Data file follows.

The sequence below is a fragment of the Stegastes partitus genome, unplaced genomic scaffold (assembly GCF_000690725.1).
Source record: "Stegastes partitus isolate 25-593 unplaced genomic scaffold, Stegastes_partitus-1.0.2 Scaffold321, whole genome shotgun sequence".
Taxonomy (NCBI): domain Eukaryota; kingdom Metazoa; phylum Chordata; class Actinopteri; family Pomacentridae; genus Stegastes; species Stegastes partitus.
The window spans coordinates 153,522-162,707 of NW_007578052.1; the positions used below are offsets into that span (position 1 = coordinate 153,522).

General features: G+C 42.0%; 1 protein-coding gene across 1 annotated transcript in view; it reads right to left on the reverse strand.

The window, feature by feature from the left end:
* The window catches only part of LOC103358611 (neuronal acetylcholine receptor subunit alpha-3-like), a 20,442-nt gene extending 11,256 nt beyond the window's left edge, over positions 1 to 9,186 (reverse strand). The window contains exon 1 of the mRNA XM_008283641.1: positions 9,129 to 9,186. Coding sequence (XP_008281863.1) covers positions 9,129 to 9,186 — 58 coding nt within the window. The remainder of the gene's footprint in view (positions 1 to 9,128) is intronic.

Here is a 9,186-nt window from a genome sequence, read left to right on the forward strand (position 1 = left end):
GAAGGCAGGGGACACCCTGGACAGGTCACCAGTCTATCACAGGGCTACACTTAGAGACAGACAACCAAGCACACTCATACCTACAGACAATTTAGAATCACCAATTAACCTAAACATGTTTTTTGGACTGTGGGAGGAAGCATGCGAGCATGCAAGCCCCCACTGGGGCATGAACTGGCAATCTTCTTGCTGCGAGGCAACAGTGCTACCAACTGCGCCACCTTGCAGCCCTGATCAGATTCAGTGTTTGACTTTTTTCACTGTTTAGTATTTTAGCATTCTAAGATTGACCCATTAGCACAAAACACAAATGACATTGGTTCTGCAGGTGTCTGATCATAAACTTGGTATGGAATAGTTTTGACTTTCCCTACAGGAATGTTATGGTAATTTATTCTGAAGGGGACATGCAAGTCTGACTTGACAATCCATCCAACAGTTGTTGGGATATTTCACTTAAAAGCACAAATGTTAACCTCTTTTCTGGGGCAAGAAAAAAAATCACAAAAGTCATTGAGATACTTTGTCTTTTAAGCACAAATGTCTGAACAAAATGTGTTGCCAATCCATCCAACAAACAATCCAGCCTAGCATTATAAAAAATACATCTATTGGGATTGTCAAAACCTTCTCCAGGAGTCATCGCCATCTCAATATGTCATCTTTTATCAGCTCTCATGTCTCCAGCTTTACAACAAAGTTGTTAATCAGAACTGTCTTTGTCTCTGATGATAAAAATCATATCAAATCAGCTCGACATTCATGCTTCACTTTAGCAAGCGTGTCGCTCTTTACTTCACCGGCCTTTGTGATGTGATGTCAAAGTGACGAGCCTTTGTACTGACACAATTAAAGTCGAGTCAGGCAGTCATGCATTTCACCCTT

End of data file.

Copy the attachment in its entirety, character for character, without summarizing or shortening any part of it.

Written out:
The sequence below is a fragment of the Stegastes partitus genome, unplaced genomic scaffold (assembly GCF_000690725.1).
Source record: "Stegastes partitus isolate 25-593 unplaced genomic scaffold, Stegastes_partitus-1.0.2 Scaffold321, whole genome shotgun sequence".
Taxonomy (NCBI): domain Eukaryota; kingdom Metazoa; phylum Chordata; class Actinopteri; family Pomacentridae; genus Stegastes; species Stegastes partitus.
The window spans coordinates 153,522-162,707 of NW_007578052.1; the positions used below are offsets into that span (position 1 = coordinate 153,522).

General features: G+C 42.0%; 1 protein-coding gene across 1 annotated transcript in view; it reads right to left on the reverse strand.

The window, feature by feature from the left end:
* The window catches only part of LOC103358611 (neuronal acetylcholine receptor subunit alpha-3-like), a 20,442-nt gene extending 11,256 nt beyond the window's left edge, over positions 1 to 9,186 (reverse strand). The window contains exon 1 of the mRNA XM_008283641.1: positions 9,129 to 9,186. Coding sequence (XP_008281863.1) covers positions 9,129 to 9,186 — 58 coding nt within the window. The remainder of the gene's footprint in view (positions 1 to 9,128) is intronic.

Here is a 9,186-nt window from a genome sequence, read left to right on the forward strand (position 1 = left end):
GAAGGCAGGGGACACCCTGGACAGGTCACCAGTCTATCACAGGGCTACACTTAGAGACAGACAACCAAGCACACTCATACCTACAGACAATTTAGAATCACCAATTAACCTAAACATGTTTTTTGGACTGTGGGAGGAAGCATGCGAGCATGCAAGCCCCCACTGGGGCATGAACTGGCAATCTTCTTGCTGCGAGGCAACAGTGCTACCAACTGCGCCACCTTGCAGCCCTGATCAGATTCAGTGTTTGACTTTTTTCACTGTTTAGTATTTTAGCATTCTAAGATTGACCCATTAGCACAAAACACAAATGACATTGGTTCTGCAGGTGTCTGATCATAAACTTGGTATGGAATAGTTTTGACTTTCCCTACAGGAATGTTATGGTAATTTATTCTGAAGGGGACATGCAAGTCTGACTTGACAATCCATCCAACAGTTGTTGGGATATTTCACTTAAAAGCACAAATGTTAACCTCTTTTCTGGGGCAAGAAAAAAAATCACAAAAGTCATTGAGATACTTTGTCTTTTAAGCACAAATGTCTGAACAAAATGTGTTGCCAATCCATCCAACAAACAATCCAGCCTAGCATTATAAAAAATACATCTATTGGGATTGTCAAAACCTTCTCCAGGAGTCATCGCCATCTCAATATGTCATCTTTTATCAGCTCTCATGTCTCCAGCTTTACAACAAAGTTGTTAATCAGAACTGTCTTTGTCTCTGATGATAAAAATCATATCAAATCAGCTCGACATTCATGCTTCACTTTAGCAAGCGTGTCGCTCTTTACTTCACCGGCCTTTGTGATGTGATGTCAAAGTGACGAGCCTTTGTACTGACACAATTAAAGTCGAGTCAGGCAGTCATGCATTTCACCCTT